"I've actually traded messages with David, but I've spoken with his agent a couple times," Sox general manager Ben Cherington said Wednesday evening at Fenway Park. "I think with David, I think it's in some ways a little bit more clear in terms of what his market could be. It's a little easier to have the conversations earlier in the offseason and start to get into what we might be able to, so we're starting to do that. I still don't know when there will be a resolution, but there's been more dialogue, because I think it's a little bit easier to frame what the market probably is.
"With Pap, it's a little bit more difficult, because [he has] more options in terms of the National League, more unknown about what's out there. So [we've had] less dialogue with him, but [we'll] keep the door open certainly, and we'll talk again I'm sure next week."
Despite those plans to continue the conversation, Cherington is realistic about the nature of free agency and how quickly decisions can be made. If the 31-year-old Papelbon, who's spent his entire seven-year Major League career with the Red Sox, gets an offer he likes, he could be gone.
"[Papelbon] doesn't owe us a call," Cherington said. "I don't think we expect that. ... If he gets something that he really wants and there's a deadline on it, he can take it."
Cherington hasn't spoken directly to Papelbon since the closer left Boston. Born in Louisiana, Papelbon lives in Mississippi and likes "to get away after the season," Cherington said.
As for the two veteran players the Sox have on the market, Tim Wakefield and Jason Varitek, Cherington said he had reached out to and was trading messages with both, but had not spoken to them yet.
With reports that Jose Reyes was being wined and dined in a tour of the Marlins' new ballpark on Wednesday, Cherington was asked if the Red Sox planned some grand tours of Boston for prospective signings. He said, however, that the caliber of player the Sox will be looking to sign likely won't be in that stratosphere.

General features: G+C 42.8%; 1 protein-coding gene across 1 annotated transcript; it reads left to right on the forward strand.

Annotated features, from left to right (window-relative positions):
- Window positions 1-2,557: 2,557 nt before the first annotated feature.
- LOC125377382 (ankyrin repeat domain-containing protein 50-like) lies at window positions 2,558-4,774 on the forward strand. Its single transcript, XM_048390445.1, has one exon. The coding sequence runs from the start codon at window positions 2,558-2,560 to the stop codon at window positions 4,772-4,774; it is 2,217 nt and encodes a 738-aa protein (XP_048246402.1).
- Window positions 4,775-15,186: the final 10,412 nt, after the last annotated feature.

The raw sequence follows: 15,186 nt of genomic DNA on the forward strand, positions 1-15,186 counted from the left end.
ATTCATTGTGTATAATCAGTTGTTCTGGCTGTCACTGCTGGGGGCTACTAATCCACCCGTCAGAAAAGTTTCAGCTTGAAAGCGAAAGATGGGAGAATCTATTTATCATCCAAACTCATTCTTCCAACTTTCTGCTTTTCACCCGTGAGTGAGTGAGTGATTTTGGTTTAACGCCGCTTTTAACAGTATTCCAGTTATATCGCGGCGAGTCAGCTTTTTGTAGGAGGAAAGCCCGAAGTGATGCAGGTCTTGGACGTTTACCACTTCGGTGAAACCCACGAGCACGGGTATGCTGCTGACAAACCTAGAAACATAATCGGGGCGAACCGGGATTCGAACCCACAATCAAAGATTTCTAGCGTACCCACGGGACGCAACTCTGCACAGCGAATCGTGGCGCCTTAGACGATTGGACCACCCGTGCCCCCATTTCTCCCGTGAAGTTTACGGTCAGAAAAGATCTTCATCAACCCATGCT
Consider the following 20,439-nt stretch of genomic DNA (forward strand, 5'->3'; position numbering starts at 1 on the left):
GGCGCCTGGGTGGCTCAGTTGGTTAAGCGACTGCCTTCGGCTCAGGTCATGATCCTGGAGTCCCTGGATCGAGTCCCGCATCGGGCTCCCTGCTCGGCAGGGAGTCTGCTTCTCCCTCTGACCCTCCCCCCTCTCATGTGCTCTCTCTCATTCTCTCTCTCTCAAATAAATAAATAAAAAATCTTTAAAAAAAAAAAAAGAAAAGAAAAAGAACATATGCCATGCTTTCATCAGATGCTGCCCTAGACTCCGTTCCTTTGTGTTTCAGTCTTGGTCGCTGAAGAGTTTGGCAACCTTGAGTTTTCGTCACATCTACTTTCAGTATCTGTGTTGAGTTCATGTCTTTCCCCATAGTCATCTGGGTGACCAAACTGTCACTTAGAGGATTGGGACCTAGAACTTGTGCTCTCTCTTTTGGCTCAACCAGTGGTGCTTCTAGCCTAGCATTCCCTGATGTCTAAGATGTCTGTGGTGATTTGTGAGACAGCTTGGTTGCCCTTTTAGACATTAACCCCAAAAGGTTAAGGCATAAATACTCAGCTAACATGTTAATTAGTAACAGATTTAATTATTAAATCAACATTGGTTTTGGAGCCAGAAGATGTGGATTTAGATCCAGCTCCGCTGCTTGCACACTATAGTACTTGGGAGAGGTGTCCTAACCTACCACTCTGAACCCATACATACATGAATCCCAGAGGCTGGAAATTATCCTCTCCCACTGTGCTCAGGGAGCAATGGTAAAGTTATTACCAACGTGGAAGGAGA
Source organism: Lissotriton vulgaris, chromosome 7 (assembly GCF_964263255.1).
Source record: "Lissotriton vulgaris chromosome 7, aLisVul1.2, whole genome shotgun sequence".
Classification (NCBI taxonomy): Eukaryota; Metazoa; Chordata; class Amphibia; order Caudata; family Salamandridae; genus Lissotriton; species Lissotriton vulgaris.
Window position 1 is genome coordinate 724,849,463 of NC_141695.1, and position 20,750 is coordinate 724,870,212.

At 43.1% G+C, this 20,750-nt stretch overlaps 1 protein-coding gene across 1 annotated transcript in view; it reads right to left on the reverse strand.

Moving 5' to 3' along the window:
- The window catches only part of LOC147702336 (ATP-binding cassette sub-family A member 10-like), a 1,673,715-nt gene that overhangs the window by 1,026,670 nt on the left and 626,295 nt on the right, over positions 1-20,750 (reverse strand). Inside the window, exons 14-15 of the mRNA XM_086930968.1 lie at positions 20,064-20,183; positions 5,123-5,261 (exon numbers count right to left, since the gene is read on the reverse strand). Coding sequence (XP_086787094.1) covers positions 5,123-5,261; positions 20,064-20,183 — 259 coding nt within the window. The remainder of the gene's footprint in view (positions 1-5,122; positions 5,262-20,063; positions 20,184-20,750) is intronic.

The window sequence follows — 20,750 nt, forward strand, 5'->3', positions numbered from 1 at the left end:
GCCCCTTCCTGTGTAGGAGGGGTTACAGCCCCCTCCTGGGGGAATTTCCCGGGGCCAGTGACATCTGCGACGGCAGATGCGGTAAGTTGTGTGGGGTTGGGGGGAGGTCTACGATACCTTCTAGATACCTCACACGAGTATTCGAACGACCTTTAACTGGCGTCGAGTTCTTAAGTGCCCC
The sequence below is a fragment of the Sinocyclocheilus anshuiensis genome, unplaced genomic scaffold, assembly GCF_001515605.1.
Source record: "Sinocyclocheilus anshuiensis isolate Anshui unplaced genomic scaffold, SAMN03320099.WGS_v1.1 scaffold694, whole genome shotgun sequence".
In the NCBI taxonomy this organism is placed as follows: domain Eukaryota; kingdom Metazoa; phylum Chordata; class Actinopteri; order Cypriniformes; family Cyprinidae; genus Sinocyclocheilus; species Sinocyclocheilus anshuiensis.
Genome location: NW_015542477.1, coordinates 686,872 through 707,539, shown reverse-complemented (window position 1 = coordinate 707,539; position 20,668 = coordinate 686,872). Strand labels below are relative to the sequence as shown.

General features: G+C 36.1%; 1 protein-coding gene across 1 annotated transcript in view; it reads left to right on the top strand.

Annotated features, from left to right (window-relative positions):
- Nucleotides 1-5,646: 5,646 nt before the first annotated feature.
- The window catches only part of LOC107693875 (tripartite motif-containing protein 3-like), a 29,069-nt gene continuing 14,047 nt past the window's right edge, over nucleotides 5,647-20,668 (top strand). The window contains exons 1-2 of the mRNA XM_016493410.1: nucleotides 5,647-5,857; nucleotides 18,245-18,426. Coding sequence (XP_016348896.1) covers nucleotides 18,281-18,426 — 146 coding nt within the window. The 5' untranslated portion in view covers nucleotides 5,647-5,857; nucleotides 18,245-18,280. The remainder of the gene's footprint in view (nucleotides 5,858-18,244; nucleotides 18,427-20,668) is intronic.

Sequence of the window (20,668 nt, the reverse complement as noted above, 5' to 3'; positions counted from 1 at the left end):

"Certainly, some of the higher-profile free agents have come to expect that sort of treatment, and we've done it in the past with guys," Cherington said. "This offseason, as I mentioned, is going to be more about fixing what's under the hood than it is about buying a new car. We're going to make moves, and we're going to build pitching depth and we're going to be active, but I'm not sure that right now is the time to go through that exercise, given the kind of targets we're going to have."
Cherington reinforced that it's very early in the offseason and that he hasn't narrowed his eye to just one or two places of need. Logically, pitching and right field would seem to be the markets he'll be watching most intently.
Little on the free-agency front may be finalized, however, until a manager's in the fold.
"We've reached out to agents on free agents, but we've been spending the majority of time on the manager's search," Cherington said. "Sometimes there is very little movement at all before the GM Meetings, and there has been a little bit this year, so I guess that's a little bit of a surprise."
The GM Meetings are to be held in Milwaukee next week.